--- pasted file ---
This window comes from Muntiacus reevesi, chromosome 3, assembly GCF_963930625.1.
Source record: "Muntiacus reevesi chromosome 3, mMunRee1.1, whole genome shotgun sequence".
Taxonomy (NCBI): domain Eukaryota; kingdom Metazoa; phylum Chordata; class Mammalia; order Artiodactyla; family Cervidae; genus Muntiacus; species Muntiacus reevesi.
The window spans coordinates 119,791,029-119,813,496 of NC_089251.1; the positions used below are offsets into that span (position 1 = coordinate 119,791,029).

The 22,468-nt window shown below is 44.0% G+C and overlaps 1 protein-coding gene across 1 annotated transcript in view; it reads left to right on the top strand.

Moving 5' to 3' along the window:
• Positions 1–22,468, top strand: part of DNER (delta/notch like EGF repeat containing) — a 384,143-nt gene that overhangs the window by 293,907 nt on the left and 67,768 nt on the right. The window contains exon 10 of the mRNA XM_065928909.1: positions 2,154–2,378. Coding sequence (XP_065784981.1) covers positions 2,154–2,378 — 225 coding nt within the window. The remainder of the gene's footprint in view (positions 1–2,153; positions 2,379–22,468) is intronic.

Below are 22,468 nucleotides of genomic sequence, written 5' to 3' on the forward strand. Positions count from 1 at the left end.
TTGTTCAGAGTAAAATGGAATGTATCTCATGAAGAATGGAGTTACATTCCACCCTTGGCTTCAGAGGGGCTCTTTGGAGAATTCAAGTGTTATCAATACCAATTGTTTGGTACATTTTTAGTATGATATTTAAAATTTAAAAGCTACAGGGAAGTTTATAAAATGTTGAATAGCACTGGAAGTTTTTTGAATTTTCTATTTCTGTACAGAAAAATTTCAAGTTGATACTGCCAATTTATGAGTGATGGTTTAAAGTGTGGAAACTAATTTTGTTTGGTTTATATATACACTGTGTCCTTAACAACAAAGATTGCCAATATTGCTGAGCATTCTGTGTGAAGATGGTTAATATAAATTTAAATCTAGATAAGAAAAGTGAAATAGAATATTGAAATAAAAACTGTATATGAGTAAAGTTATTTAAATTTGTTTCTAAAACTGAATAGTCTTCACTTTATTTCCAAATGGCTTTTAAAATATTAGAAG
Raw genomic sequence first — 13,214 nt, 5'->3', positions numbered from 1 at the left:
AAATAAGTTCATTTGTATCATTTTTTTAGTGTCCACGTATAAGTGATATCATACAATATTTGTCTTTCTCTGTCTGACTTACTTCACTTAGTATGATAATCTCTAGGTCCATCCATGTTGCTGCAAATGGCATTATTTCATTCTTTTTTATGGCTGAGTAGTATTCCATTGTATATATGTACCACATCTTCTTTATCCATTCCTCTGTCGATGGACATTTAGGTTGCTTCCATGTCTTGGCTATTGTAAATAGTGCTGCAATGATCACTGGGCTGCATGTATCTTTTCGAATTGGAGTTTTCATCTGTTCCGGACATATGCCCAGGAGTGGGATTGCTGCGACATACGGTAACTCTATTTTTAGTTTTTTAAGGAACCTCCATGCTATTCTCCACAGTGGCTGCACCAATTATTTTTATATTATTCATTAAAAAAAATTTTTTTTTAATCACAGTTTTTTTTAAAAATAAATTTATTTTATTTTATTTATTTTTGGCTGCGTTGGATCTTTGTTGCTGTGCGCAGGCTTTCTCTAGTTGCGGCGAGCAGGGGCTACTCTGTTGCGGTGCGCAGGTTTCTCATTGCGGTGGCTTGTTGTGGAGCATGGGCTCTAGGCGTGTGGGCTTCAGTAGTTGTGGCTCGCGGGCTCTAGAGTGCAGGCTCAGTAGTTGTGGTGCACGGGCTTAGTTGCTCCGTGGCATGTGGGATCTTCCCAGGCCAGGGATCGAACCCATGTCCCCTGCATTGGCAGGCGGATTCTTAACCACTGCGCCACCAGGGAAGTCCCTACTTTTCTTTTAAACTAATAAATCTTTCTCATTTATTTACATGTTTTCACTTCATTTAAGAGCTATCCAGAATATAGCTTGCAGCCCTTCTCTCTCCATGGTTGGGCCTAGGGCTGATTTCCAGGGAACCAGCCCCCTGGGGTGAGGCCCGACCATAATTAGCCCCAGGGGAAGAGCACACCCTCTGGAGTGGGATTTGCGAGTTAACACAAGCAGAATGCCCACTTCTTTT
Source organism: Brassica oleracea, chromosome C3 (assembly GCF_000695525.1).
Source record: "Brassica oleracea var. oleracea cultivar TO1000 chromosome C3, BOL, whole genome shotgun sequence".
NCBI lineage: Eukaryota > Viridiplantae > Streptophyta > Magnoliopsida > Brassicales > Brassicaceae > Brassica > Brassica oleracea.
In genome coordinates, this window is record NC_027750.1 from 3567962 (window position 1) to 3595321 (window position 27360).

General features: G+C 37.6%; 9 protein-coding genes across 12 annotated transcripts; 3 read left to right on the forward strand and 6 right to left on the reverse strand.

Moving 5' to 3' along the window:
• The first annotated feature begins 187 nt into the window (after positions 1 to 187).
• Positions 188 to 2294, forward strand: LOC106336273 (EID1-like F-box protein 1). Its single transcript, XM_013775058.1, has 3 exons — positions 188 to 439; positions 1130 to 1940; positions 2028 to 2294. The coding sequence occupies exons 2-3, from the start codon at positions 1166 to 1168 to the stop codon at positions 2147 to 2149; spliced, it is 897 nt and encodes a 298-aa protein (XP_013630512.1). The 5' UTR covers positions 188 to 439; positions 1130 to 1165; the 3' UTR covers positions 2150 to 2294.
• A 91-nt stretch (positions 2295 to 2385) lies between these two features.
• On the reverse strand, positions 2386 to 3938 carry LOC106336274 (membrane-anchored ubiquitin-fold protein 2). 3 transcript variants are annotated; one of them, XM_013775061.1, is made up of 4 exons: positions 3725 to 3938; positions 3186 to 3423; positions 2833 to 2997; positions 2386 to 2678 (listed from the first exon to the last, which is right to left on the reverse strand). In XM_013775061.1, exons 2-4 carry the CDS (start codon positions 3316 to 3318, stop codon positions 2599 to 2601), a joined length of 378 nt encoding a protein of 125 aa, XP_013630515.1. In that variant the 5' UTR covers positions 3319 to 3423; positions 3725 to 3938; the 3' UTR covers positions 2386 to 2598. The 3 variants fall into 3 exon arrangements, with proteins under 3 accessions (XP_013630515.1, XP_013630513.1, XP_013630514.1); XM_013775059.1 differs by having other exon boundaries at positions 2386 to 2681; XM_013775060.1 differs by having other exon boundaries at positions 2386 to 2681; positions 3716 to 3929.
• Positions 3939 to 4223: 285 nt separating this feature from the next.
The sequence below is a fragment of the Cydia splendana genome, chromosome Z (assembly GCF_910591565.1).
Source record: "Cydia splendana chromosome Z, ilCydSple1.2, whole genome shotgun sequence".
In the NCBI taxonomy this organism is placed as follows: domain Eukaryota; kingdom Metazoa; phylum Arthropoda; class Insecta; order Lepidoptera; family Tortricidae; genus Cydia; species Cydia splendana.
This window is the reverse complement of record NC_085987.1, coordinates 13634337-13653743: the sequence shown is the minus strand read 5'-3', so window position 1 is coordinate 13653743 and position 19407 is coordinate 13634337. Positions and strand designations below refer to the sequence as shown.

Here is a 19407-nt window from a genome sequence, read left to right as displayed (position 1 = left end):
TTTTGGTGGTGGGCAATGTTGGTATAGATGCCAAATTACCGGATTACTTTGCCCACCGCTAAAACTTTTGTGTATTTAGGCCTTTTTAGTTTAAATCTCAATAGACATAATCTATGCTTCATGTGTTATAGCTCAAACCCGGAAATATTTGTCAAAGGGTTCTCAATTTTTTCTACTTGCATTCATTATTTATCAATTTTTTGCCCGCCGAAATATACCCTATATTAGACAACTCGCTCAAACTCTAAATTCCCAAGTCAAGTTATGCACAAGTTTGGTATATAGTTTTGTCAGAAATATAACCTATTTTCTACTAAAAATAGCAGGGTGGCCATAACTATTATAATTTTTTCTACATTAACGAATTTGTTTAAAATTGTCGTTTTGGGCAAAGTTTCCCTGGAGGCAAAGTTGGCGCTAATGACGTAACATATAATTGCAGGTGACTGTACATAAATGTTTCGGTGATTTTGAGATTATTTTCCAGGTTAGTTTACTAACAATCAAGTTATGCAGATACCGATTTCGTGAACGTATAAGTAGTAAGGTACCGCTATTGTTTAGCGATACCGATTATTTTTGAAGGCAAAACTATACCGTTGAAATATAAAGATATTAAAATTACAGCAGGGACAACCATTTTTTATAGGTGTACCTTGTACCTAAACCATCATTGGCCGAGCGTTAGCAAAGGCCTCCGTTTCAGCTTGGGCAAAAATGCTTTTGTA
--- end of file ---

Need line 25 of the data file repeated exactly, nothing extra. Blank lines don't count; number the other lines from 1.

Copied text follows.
In the NCBI taxonomy this organism is placed as follows: domain Eukaryota; kingdom Metazoa; phylum Arthropoda; class Insecta; order Lepidoptera; family Tortricidae; genus Cydia; species Cydia splendana.